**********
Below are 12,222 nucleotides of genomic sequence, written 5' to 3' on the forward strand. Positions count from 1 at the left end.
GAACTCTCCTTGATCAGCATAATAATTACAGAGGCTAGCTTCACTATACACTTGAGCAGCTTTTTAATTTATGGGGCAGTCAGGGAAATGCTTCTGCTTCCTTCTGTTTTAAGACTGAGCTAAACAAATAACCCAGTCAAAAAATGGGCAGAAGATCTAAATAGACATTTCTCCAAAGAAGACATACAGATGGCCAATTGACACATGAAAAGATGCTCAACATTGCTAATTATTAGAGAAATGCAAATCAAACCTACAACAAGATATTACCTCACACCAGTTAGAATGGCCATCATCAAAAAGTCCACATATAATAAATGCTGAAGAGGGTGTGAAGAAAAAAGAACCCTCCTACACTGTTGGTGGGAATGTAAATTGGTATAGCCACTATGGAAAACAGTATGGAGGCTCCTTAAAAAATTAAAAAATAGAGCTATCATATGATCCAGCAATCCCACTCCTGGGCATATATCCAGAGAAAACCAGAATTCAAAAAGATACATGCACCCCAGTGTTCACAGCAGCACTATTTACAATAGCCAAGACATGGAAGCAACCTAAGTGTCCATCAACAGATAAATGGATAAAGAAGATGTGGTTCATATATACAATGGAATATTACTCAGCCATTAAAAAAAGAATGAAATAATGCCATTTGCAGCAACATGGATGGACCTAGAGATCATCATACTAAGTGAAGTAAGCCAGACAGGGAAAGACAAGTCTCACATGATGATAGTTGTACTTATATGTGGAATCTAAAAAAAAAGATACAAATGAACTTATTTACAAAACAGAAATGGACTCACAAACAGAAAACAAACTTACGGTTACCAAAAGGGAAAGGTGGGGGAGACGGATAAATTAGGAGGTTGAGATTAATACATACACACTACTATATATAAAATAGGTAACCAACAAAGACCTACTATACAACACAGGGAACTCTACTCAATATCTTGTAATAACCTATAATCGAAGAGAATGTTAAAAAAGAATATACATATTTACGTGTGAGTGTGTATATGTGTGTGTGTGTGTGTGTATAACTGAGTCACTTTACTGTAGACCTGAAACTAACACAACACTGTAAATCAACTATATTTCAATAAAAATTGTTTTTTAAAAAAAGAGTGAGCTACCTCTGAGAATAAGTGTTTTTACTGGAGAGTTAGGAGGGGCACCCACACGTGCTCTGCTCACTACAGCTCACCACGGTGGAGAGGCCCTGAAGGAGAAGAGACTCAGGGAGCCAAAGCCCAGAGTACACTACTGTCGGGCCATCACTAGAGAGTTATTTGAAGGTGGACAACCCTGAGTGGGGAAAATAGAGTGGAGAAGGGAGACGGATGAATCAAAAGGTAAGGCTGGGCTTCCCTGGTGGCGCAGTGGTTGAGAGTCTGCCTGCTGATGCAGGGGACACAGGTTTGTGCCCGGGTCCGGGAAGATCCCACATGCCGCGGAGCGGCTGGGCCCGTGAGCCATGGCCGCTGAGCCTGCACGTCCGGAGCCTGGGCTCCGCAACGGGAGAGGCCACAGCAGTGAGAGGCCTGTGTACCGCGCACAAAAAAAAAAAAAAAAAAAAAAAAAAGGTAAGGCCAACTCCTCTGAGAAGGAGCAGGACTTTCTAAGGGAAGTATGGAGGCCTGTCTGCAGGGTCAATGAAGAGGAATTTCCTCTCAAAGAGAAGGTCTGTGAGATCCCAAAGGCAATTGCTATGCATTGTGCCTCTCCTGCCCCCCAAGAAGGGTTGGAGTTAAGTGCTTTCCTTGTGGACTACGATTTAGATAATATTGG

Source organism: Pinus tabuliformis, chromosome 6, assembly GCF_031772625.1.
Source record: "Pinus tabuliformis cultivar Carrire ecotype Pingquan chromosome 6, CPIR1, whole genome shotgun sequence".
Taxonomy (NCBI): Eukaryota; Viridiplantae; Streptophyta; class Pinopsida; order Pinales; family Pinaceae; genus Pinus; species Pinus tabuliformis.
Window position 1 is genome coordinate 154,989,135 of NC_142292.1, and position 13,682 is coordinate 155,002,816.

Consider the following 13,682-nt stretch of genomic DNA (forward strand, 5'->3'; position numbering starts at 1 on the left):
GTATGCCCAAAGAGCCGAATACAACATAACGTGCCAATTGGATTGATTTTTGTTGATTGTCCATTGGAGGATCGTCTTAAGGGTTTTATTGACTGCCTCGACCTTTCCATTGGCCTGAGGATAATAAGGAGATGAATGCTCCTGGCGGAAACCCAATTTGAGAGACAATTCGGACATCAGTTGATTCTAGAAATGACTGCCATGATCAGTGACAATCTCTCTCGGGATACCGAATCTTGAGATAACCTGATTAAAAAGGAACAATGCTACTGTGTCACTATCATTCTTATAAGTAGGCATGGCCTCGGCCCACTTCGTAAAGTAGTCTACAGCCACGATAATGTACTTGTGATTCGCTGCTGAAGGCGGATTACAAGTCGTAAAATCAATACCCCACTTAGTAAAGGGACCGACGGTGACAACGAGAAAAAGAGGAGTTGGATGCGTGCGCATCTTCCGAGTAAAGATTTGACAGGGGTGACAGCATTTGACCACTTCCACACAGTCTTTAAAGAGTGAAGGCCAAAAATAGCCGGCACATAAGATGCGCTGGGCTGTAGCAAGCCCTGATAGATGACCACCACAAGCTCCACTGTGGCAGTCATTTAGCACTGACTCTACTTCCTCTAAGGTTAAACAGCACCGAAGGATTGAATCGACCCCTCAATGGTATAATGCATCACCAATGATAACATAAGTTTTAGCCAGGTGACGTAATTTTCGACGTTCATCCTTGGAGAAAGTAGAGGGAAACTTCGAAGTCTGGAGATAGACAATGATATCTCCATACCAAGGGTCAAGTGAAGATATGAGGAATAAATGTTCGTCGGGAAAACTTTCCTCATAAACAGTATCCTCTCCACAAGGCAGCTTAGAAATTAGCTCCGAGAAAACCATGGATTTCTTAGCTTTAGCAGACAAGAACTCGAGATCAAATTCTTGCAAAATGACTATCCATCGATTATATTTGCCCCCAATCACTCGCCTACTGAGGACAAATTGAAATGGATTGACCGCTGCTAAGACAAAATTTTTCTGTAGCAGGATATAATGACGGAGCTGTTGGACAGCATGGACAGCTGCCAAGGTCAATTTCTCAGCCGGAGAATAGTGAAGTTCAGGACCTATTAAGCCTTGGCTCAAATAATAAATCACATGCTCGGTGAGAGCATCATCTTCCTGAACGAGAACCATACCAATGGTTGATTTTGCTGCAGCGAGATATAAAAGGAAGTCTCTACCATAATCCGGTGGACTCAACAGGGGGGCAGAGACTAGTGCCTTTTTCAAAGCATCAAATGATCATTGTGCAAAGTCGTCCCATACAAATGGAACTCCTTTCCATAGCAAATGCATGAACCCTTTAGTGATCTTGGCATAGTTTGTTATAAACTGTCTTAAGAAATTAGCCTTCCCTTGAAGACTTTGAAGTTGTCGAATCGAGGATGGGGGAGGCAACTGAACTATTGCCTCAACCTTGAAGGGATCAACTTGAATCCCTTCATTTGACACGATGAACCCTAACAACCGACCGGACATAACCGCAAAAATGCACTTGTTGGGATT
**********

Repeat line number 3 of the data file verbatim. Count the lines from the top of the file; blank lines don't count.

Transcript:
Source organism: Pinus tabuliformis, chromosome 6, assembly GCF_031772625.1.